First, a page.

While the mujahideen were coming to blows with the Soviets, the American regime ran an effective PR campaign to portray the mujahideen as unsullied “freedom fighters.” One of the most glowing depictions of these freedom fighters can be found in Rambo III, starring internationally recognized action movie star Sylvester Stallone, which takes place in a fictionalized version of the Afghan conflict.

For those who lived through the war on terror, it would almost seem unimaginable to ponder the idea of the US making common cause with Islamists. During this era, it was commonplace to hear about a conflict of civilizations taking place between Islam and the West.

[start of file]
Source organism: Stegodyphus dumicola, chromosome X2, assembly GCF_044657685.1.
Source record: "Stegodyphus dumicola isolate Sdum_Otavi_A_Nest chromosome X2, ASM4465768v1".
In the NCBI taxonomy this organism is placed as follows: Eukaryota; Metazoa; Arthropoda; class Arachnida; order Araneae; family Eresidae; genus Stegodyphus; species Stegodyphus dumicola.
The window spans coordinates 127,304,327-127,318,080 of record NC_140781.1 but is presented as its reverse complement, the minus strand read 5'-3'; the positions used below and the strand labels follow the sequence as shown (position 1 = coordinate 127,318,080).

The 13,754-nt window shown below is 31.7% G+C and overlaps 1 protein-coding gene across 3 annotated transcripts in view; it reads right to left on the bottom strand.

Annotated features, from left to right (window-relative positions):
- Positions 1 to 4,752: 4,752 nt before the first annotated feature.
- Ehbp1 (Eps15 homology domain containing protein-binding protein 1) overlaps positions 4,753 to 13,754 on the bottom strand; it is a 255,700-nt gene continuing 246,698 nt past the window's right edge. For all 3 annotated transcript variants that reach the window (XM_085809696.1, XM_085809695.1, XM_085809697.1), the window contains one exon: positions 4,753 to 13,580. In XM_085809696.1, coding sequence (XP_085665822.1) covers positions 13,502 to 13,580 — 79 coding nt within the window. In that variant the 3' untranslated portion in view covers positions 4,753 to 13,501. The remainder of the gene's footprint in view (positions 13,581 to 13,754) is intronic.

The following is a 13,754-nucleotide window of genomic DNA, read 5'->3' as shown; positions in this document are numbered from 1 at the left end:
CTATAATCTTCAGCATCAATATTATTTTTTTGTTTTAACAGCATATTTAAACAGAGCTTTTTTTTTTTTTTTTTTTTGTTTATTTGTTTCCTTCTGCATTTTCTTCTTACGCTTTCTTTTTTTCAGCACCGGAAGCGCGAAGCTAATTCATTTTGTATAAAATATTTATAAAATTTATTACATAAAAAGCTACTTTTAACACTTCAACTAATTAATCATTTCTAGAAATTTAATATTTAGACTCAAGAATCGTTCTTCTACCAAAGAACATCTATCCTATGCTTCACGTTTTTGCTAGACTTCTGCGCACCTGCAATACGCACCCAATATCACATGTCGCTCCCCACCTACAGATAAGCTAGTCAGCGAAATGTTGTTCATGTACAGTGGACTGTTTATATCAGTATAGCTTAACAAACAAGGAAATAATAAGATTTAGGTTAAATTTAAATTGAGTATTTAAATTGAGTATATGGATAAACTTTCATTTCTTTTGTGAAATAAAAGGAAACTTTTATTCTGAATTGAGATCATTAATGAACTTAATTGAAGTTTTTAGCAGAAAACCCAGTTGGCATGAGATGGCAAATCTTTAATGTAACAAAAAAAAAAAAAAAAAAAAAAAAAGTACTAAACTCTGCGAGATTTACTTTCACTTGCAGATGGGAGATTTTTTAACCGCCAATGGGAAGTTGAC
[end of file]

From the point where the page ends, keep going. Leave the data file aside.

But as geopolitics has repeatedly shown, forging alliances of convenience is the norm, especially when the interests of two unrelated parties converge. In the twilight years of the Soviet Union, the goal was to present Islamism as a viable alternative to communism.

That said, foresight has never been a strong suit of US strategists. Few of them could have predicted that a significant minority of the Islamic radicals involved in the 1980s Afghan campaign would end up turning against the West slightly over a decade later. As long as the weapons and intelligence poured in to give the Soviets a headache in Afghanistan, everything was A-OK.

While the US was able to give the Soviets a bloody nose by pouring billions into the mujahideen, it’s undeniable that it created a Frankenstein that ended up turning on its American creator. Americans would learn this the hard way on 9/11, which will be discussed in the next part of this series.